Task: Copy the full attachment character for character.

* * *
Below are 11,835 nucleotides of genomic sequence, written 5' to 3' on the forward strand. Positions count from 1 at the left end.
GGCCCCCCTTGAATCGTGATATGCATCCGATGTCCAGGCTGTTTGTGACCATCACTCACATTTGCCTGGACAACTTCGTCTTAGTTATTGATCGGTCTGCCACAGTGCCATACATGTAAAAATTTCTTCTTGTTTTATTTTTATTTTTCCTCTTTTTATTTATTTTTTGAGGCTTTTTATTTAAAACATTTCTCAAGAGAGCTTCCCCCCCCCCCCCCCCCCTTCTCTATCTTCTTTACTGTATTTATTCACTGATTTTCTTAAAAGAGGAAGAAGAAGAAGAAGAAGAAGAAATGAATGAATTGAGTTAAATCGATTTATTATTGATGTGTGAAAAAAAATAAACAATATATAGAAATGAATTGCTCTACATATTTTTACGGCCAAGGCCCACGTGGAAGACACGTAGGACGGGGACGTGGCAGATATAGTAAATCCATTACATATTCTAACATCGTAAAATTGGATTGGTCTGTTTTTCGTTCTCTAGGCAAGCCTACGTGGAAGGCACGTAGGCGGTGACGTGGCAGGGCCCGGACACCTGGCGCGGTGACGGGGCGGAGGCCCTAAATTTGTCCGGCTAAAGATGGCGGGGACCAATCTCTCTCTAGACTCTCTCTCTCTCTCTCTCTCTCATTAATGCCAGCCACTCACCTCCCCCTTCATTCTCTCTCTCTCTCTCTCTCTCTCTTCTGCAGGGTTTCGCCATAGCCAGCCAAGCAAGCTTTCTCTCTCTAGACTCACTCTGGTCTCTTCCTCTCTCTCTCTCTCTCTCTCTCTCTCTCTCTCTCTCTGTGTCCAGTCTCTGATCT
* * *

Below are 11,835 nucleotides of genomic sequence, written 5' to 3' on the forward strand. Positions count from 1 at the left end.
GGCCCCCCTTGAATCGTGATATGCATCCGATGTCCAGGCTGTTTGTGACCATCACTCACATTTGCCTGGACAACTTCGTCTTAGTTATTGATCGGTCTGCCACAGTGCCATACATGTAAAAATTTCTTCTTGTTTTATTTTTATTTTTCCTCTTTTTATTTATTTTTTGAGGCTTTTTATTTAAAACATTTCTCAAGAGAGCTTCCCCCCCCCCCCCCCCCCTTCTCTATCTTCTTTACTGTATTTATTCACTGATTTTCTTAAAAGAGGAAGAAGAAGAAGAAGAAGAAGAAATGAATGAATTGAGTTAAATCGATTTATTATTGATGTGTGAAAAAAAATAAACAATATATAGAAATGAATTGCTCTACATATTTTTACGGCCAAGGCCCACGTGGAAGACACGTAGGACGGGGACGTGGCAGATATAGTAAATCCATTACATATTCTAACATCGTAAAATTGGATTGGTCTGTTTTTCGTTCTCTAGGCAAGCCTACGTGGAAGGCACGTAGGCGGTGACGTGGCAGGGCCCGGACACCTGGCGCGGTGACGGGGCGGAGGCCCTAAATTTGTCCGGCTAAAGATGGCGGGGACCAATCTCTCTCTAGACTCTCTCTCTCTCTCTCTCTCTCATTAATGCCAGCCACTCACCTCCCCCTTCATTCTCTCTCTCTCTCTCTCTCTCTCTTCTGCAGGGTTTCGCCATAGCCAGCCAAGCAAGCTTTCTCTCTCTAGACTCACTCTGGTCTCTTCCTCTCTCTCTCTCTCTCTCTCTCTCTCTCTCTCTCTCTGTGTCCAGTCTCTGATCT